However, despite the general improvement, we saw relatively little progress at the top end, with the best public sector reporting failing to make further headway. This was reflected by the fact that none of last year’s nominated bodies made it onto this year’s shortlist. While still producing good reports, they hadn’t made sufficient progress to justify being included again.

Looking across public sector reporting in general, the main improvements seen this year include a more logical flow to the reports, and a trend towards using clearer diagrams and pictorials to help explain organisational structures and performance. This year’s nominees exhibit all these improvements, while also making good progress in the areas of transparency, clarity of message and linking risks to strategy and performance.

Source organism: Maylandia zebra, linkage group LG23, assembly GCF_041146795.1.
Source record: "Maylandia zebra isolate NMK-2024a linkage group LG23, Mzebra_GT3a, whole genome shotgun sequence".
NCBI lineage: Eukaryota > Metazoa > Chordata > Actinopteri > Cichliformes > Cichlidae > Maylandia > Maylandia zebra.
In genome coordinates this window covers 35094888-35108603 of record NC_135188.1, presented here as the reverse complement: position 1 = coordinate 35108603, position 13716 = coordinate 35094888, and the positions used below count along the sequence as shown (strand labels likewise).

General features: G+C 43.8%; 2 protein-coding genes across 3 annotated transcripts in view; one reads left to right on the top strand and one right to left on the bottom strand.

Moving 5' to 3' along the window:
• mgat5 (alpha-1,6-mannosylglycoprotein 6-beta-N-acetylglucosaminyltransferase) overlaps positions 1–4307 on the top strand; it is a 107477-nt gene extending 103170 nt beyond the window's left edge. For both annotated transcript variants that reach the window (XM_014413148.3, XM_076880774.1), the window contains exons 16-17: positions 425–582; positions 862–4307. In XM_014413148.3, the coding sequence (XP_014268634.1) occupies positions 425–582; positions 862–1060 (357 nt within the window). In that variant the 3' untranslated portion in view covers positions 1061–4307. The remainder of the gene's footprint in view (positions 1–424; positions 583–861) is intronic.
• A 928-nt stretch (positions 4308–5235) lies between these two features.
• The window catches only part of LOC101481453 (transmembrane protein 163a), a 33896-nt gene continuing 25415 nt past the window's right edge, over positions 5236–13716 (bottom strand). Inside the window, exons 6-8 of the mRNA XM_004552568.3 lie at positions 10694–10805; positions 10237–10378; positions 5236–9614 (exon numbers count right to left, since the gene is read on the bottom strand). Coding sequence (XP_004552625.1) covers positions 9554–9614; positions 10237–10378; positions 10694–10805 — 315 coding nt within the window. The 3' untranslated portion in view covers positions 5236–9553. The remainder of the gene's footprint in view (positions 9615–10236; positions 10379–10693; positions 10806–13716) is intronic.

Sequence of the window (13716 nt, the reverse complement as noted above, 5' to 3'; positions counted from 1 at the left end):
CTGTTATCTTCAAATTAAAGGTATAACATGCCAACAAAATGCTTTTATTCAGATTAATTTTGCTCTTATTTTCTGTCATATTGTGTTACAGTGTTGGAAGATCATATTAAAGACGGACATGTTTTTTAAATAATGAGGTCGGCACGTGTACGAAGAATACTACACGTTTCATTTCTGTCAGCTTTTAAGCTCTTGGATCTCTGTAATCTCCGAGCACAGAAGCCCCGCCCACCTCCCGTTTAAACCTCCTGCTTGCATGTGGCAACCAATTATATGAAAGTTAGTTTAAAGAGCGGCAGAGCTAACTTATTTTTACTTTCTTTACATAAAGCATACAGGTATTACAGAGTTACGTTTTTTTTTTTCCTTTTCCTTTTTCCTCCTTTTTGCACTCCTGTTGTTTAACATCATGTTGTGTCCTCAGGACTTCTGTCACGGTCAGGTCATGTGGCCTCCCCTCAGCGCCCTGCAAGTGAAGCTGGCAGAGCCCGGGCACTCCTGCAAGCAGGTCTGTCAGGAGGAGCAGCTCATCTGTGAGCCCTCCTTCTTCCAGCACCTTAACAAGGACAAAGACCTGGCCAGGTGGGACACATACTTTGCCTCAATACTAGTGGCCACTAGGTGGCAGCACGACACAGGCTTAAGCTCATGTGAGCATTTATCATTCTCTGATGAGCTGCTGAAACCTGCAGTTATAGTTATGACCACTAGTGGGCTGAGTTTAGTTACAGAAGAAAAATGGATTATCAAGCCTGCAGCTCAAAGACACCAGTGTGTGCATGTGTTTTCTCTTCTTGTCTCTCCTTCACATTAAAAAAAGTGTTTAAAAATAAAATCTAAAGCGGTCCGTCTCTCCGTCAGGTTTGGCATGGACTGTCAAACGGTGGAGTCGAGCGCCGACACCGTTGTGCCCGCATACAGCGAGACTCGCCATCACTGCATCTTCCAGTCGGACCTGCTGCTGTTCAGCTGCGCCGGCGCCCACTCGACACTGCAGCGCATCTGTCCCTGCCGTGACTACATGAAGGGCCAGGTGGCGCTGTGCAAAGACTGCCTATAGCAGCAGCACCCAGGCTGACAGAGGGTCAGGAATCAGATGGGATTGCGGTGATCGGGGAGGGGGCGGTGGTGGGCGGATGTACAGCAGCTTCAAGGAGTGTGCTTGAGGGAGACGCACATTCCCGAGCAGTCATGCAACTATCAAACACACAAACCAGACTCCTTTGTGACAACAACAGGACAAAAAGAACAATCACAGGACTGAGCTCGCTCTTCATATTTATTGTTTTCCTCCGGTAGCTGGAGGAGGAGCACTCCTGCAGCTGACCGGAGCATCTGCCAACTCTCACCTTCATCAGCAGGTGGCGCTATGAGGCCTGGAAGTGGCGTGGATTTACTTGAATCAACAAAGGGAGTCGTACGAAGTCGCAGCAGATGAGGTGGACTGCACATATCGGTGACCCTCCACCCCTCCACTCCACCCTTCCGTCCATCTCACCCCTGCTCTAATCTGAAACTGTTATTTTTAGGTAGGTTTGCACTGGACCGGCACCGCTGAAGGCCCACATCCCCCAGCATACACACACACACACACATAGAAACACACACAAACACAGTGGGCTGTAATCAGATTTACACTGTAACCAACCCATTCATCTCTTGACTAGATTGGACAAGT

Talking of risk reporting, this is still an area where we see a high level of variability, with some government entities simply noting that they have a risk management process in place. This clearly isn’t enough. Also, the judging panels for this year’s awards felt that there is still too much ‘positive spin’ in some public sector reporting, as opposed to frank and balanced communication.

That said, the good news is that progress continues to be made, and I’m confident that the momentum will be maintained. The NAO’s involvement with these awards remains part of our wider commitment to helping raise the standards of reporting by public bodies. We look forward to continuing to work with HM Treasury, our clients and other stakeholders, including PwC, to sustain the progress in the years ahead.

Kevin Ellis

Chairman and Senior Partner, PwC